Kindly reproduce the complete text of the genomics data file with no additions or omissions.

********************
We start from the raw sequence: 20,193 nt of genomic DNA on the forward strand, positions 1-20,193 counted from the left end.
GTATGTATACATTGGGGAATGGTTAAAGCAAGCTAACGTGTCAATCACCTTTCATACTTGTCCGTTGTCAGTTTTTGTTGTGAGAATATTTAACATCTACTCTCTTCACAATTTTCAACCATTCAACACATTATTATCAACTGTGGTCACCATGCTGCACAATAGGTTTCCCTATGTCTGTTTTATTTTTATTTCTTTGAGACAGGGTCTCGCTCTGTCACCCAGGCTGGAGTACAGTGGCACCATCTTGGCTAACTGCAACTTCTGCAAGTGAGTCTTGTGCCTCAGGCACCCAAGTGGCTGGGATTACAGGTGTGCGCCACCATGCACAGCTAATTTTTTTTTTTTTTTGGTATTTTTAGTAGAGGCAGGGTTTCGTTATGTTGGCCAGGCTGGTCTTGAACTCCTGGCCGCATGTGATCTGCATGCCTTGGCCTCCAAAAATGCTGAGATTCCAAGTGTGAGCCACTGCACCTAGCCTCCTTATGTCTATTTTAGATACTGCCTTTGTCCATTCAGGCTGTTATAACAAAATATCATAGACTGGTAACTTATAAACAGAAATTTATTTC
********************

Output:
We start from the raw sequence: 20,193 nt of genomic DNA on the forward strand, positions 1-20,193 counted from the left end.
GTATGTATACATTGGGGAATGGTTAAAGCAAGCTAACGTGTCAATCACCTTTCATACTTGTCCGTTGTCAGTTTTTGTTGTGAGAATATTTAACATCTACTCTCTTCACAATTTTCAACCATTCAACACATTATTATCAACTGTGGTCACCATGCTGCACAATAGGTTTCCCTATGTCTGTTTTATTTTTATTTCTTTGAGACAGGGTCTCGCTCTGTCACCCAGGCTGGAGTACAGTGGCACCATCTTGGCTAACTGCAACTTCTGCAAGTGAGTCTTGTGCCTCAGGCACCCAAGTGGCTGGGATTACAGGTGTGCGCCACCATGCACAGCTAATTTTTTTTTTTTTTTGGTATTTTTAGTAGAGGCAGGGTTTCGTTATGTTGGCCAGGCTGGTCTTGAACTCCTGGCCGCATGTGATCTGCATGCCTTGGCCTCCAAAAATGCTGAGATTCCAAGTGTGAGCCACTGCACCTAGCCTCCTTATGTCTATTTTAGATACTGCCTTTGTCCATTCAGGCTGTTATAACAAAATATCATAGACTGGTAACTTATAAACAGAAATTTATTTC